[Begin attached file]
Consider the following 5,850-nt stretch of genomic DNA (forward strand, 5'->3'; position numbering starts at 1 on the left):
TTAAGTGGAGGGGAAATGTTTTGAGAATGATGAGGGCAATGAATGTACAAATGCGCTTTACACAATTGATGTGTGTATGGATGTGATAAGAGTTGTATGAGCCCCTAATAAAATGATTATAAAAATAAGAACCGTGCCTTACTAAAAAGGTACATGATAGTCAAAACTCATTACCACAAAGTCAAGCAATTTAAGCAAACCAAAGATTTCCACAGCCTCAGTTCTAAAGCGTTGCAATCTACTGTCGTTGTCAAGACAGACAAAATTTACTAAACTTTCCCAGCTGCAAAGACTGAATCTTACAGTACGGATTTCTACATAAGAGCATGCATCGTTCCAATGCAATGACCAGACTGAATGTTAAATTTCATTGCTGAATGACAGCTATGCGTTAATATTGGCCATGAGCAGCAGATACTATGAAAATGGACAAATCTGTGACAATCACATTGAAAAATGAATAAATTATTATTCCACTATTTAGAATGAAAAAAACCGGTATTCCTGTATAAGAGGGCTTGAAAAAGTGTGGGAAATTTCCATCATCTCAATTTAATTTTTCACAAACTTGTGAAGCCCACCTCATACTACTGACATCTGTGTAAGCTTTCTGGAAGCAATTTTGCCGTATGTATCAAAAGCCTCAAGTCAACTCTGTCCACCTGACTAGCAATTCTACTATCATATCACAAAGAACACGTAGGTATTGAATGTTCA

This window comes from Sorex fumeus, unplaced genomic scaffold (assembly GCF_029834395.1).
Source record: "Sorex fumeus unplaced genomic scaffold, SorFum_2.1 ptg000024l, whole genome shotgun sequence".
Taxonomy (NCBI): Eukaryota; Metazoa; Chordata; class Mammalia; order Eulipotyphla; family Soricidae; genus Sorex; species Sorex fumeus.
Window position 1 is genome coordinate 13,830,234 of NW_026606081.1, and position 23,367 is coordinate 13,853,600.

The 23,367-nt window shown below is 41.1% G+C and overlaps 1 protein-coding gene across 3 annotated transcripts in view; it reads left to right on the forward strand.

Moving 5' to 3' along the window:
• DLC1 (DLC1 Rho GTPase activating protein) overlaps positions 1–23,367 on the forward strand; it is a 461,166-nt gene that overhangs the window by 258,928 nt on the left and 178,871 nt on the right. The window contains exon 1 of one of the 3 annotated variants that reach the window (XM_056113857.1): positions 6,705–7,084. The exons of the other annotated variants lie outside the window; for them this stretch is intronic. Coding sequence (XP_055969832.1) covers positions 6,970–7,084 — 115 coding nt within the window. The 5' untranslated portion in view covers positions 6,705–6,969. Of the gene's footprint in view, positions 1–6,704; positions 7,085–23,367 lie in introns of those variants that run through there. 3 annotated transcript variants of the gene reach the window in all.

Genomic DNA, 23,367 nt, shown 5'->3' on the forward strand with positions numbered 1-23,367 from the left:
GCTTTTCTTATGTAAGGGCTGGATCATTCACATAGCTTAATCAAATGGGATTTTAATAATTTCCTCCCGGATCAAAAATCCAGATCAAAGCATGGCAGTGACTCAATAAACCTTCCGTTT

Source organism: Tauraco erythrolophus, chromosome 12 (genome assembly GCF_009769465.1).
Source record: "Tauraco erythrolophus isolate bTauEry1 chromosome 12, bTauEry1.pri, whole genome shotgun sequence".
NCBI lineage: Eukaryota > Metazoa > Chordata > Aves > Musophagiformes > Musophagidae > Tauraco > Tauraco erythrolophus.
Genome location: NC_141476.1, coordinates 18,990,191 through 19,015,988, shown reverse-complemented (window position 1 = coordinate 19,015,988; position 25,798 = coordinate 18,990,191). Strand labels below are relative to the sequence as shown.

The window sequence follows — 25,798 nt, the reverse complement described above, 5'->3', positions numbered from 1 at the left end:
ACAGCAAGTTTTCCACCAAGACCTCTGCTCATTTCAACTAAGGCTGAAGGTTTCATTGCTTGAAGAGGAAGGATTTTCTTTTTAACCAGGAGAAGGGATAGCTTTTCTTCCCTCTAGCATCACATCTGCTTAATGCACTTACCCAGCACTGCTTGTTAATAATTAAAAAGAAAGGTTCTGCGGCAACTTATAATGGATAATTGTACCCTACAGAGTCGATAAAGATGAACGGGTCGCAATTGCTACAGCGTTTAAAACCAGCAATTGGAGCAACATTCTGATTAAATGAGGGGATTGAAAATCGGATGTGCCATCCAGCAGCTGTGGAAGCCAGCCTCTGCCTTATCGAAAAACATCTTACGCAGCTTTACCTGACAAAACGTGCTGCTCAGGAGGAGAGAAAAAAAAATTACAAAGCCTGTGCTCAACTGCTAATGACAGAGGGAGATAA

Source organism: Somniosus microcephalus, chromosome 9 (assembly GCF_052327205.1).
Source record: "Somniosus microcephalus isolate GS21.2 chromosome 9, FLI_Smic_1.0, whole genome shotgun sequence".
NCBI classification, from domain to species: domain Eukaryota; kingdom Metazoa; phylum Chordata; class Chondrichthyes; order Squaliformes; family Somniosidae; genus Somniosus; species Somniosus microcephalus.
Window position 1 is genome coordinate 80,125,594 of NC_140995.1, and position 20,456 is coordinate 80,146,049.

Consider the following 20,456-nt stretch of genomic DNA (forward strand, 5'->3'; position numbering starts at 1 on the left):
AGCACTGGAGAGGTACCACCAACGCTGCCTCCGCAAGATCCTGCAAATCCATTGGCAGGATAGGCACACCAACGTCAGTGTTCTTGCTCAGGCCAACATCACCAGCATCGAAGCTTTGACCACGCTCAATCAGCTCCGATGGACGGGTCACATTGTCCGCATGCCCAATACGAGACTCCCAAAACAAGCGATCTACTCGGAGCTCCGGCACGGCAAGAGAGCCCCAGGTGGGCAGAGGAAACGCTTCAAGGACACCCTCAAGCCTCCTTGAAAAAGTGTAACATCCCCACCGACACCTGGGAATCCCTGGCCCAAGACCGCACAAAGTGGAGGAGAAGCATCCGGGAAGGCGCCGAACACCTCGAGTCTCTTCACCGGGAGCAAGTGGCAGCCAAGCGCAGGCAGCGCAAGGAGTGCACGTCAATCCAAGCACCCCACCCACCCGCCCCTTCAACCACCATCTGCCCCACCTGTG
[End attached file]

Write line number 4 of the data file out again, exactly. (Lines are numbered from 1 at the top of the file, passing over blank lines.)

Source record: "Sorex fumeus unplaced genomic scaffold, SorFum_2.1 ptg000024l, whole genome shotgun sequence".